Dinner at Bukowski Grill in Soho. Excellent stuff!

I think what surprised me were the very reasonable prices for everything and all the dishes flying past us did look great – the milkshakes and, yes, even the burgers. It’s a fun little spot, with plenty of seating, and lots of Bukowski‘s NSFW poetry on the bathroom doors. I’m keen to visit earlier in the day too to try their brunch menu.

Bukowski Grill
10-11 D’Arblay Street
London  W1f 8DT

There are branches in Brixton and Shoreditch too.

What with all the flying out of Gatwick’s South Terminal in the last few months, I’ve had the chance to try Bruno Loubet’s Grain Store Cafe a few times already. I still haven’t tried the original restaurant at King’s Cross but I know there’s an emphasis on vegetables, without being a fully vegetarian restaurant. Healthy without being boring.

Our flight to Milan earlier this year was a morning one and we took the chance to eat off their breakfast menu. Bruno’s Power Breakfast was a small platter of eggs benedict, truffles, broccolini, grilled vegetable ratatouille with dukkah and avocado on toast. I loved the emphasis on greenery for breakfast and that avocado toast was excellent stuff. The only letdown was the hollandaise made without butter….without butter, it’s not hollandaise, sorry.

Bruno's Power Breakfast

Baghdad Eggs were fried eggs and spiced butter on salt-baked celeriac waffles. I don’t think I could detect the celeriac in the waffle batter but the combination was fresh and fantastic.

Baghdad Eggs

My flight to Stockholm was after work on a Friday, meaning that dinner was going to be a long way off. A selection of small dishes seemed like the perfect nibble – Thai minced chicken (this looked like larb in lettuce cups and was served with watermelon), a Greek-style dish of artichokes/tomatoes/cauliflower/mushrooms, and grilled aubergine with tonnato sauce. Everything was fine and just tasty enough. OK, nothing was spectacular but y’know, very good and very creative for an airport.

Small Dishes - Thai-style chicken, artichokes and tomatoes, aubergines.

Sweet potato fries were also ordered and were perfect. Extracting them from their plant pot was like playing a gustatory version of pick-up sticks though.

Sweet Potato Fries

Then the flight to Bordeaux (you would have thought I’d deliberately flown out of Gatwick South Terminal this year…) had me looking for a snack. I spotted the avocado toast on another table and ordered that…but with a side of bacon. The hipster snack was perfect – the avocado fresh and well seasoned. I didn’t need nor want the sliced onions on the side – onion breath is always a faux pas on an airplane.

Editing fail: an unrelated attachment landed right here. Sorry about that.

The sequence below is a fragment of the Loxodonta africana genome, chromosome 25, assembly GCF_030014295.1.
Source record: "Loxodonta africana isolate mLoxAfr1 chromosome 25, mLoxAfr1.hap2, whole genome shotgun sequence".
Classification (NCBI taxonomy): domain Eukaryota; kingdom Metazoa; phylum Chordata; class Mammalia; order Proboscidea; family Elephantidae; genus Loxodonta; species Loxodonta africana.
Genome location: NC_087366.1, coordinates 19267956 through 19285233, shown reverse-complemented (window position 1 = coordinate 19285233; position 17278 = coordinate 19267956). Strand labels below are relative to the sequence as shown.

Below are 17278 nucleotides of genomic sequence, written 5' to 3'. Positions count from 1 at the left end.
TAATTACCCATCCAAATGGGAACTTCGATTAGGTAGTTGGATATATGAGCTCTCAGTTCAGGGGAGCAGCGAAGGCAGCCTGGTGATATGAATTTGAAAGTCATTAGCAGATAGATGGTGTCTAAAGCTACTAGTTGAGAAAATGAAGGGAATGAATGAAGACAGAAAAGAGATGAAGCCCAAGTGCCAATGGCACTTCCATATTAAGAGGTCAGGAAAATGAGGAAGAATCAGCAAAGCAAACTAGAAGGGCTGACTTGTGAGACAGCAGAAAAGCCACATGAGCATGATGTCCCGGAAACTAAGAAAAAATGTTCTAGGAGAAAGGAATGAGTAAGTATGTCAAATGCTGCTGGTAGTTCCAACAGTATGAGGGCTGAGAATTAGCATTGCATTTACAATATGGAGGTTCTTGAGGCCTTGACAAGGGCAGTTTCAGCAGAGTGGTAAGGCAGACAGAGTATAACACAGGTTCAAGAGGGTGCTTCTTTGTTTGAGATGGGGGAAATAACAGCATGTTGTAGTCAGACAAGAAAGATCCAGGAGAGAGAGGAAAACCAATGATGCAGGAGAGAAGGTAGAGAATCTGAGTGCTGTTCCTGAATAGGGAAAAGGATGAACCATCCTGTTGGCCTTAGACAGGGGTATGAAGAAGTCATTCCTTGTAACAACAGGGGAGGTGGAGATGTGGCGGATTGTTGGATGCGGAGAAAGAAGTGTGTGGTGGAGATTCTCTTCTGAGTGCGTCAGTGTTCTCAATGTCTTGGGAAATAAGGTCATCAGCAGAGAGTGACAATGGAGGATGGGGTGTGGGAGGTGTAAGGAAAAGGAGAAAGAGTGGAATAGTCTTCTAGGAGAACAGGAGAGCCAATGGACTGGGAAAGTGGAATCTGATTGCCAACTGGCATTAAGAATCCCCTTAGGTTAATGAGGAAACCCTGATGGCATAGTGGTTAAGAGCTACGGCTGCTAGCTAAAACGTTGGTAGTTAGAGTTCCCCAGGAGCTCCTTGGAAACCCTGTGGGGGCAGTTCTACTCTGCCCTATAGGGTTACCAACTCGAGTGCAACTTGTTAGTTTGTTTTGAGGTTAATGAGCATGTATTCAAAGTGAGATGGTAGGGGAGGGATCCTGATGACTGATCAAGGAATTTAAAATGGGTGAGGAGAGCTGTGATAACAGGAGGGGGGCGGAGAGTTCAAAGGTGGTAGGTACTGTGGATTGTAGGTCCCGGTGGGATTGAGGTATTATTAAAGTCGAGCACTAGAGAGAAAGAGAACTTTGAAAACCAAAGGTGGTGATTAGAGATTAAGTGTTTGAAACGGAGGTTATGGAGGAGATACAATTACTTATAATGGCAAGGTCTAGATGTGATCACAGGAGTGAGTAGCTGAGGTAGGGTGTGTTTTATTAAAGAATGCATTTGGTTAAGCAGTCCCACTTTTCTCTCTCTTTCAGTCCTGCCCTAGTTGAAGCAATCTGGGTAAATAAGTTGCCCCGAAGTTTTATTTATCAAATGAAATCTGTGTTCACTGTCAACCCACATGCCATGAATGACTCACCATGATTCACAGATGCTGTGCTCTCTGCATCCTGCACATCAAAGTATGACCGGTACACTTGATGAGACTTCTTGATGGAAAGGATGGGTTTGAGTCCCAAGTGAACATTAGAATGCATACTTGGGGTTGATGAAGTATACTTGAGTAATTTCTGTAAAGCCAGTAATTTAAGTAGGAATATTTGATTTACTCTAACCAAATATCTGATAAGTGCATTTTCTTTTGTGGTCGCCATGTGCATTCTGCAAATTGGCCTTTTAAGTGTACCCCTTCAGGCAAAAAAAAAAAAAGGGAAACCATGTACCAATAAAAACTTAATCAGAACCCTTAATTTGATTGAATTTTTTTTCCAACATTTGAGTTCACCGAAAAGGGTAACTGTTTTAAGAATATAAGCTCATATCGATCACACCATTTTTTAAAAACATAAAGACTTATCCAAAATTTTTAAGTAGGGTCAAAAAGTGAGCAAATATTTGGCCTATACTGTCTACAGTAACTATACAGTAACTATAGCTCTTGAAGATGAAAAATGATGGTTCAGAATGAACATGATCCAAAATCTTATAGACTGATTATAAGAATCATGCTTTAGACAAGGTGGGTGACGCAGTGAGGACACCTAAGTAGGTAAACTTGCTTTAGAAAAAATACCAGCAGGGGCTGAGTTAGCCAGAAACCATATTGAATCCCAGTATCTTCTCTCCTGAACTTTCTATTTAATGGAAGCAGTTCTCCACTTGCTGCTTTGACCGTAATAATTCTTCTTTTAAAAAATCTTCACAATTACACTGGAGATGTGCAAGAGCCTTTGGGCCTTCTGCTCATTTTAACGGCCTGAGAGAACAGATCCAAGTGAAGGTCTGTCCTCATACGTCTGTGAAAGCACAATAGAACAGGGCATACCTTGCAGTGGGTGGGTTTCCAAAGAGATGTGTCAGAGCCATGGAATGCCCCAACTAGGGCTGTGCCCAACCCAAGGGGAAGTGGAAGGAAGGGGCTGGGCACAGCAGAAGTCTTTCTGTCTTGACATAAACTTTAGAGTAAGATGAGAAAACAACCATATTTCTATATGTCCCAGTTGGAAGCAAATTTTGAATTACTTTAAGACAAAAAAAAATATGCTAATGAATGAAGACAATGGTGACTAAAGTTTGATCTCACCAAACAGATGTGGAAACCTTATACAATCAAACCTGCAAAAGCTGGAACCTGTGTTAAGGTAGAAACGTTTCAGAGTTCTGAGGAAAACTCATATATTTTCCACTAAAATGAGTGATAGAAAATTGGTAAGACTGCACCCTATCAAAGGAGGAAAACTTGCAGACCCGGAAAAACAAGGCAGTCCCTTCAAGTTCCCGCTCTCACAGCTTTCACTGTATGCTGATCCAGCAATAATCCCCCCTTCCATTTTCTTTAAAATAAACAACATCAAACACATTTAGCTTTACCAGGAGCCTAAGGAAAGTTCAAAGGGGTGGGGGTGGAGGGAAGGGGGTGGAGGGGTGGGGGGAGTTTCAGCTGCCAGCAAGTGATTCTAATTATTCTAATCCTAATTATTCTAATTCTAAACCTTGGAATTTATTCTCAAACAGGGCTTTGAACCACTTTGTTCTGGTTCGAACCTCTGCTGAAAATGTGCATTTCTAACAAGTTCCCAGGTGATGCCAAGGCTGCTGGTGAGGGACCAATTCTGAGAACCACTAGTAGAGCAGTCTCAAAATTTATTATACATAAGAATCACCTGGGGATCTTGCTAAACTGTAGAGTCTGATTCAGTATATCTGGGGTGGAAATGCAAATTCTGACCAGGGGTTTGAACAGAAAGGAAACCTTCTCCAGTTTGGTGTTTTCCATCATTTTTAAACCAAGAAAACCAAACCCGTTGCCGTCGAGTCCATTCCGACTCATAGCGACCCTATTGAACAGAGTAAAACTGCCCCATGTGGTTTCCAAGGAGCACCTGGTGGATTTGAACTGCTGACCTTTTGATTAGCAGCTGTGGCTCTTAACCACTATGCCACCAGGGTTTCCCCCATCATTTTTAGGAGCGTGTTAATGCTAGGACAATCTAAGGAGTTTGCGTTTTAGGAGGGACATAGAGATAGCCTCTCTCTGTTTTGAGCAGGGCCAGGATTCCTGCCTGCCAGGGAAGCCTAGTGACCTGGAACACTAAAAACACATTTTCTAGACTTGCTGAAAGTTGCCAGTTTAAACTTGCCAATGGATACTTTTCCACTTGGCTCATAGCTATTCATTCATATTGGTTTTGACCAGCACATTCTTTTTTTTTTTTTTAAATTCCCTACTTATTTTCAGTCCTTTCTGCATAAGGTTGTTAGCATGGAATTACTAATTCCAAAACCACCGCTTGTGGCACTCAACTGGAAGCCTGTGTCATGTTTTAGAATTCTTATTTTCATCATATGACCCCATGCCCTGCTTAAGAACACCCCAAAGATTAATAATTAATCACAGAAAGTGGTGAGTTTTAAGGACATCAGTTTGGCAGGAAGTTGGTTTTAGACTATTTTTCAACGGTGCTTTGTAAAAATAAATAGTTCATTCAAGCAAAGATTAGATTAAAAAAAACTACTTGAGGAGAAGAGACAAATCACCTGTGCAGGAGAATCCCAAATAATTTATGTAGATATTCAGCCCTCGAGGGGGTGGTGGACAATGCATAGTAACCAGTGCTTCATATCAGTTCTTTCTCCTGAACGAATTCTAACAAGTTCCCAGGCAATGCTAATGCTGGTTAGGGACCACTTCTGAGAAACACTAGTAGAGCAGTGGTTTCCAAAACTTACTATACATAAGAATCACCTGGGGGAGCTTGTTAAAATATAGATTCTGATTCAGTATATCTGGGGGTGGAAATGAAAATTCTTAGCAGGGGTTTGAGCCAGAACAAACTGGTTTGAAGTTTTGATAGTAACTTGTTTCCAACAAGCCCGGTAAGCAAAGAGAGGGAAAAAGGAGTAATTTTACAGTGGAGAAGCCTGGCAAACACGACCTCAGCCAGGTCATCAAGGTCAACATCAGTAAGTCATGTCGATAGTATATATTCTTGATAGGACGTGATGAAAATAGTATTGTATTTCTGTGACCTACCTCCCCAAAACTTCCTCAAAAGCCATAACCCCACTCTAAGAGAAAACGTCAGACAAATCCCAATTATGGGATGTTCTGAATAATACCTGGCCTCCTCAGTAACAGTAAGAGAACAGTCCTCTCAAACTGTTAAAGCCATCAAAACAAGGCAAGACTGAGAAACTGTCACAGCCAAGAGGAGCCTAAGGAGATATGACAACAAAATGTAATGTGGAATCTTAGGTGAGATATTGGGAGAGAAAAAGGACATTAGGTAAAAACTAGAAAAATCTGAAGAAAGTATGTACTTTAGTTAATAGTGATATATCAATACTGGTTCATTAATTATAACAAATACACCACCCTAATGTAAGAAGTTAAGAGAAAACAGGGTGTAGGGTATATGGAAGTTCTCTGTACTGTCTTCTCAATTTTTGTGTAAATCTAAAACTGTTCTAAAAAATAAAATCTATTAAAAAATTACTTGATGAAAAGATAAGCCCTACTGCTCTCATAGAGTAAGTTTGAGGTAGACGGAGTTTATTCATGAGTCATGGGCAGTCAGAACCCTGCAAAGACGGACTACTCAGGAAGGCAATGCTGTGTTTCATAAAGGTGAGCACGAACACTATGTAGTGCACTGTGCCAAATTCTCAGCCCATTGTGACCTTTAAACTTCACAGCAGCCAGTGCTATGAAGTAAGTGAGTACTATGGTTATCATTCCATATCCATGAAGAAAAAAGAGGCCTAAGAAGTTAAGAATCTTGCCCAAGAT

Avocado Toast

The bacon was overcooked though and had turned into bacon jerky, just a bit too chewy for my liking. I’d skip that next time and uh…maybe get more sweet potato fries.


Other dishes that looked good (as they whizzed past me) include their burgers, their salads, and their fish and chips. It’s fun, it’s creative, it’s mostly healthy. I think it’s a great addition to Gatwick and possibly the best place to eat in Gatwick South. The only thing that would make it better is more reliable free wifi but hey, that’s just me.

Grain Store Café and Bar

Gatwick Airport
South Terminal

After a couple days at home after Stockholm, it was back in the air and over to Bordeaux for another work do. I landed in the evening and immediately set out in search of dinner – a friend from Bordeaux recommended Le Scopitone and it was there I headed. I was very taken with the little retro restaurant!


I was brought a little tapenade on toast to nibble on whilst I perused the menu. There’s a fantastic set menu deal that changes daily but I went a la carte to get the fish I desired. Service was lovely – one waitress offered me a local newspaper to read while I waited for my meal (I was by myself) though perhaps the grisly front page news of a found body wasn’t so meal appropriate. Anyway, great service!


I started with a brilliant tarte fine with grilled vegetables…brilliant because it was an unexpected large pile of those grilled vegetables and salad and a soft boiled egg on a little sliver of pastry. Yes, take my word for it – there was a bit of pastry under that salad and I loved it all.

Tarte Fine with Grilled Vegetables

My main course was monkfish with morels, all with a rich cream sauce and an equally rich slice of potato gratin. Oh, and more roast vegetables. The food here was excellent and the portion sizes massive!

Monkfish with Morels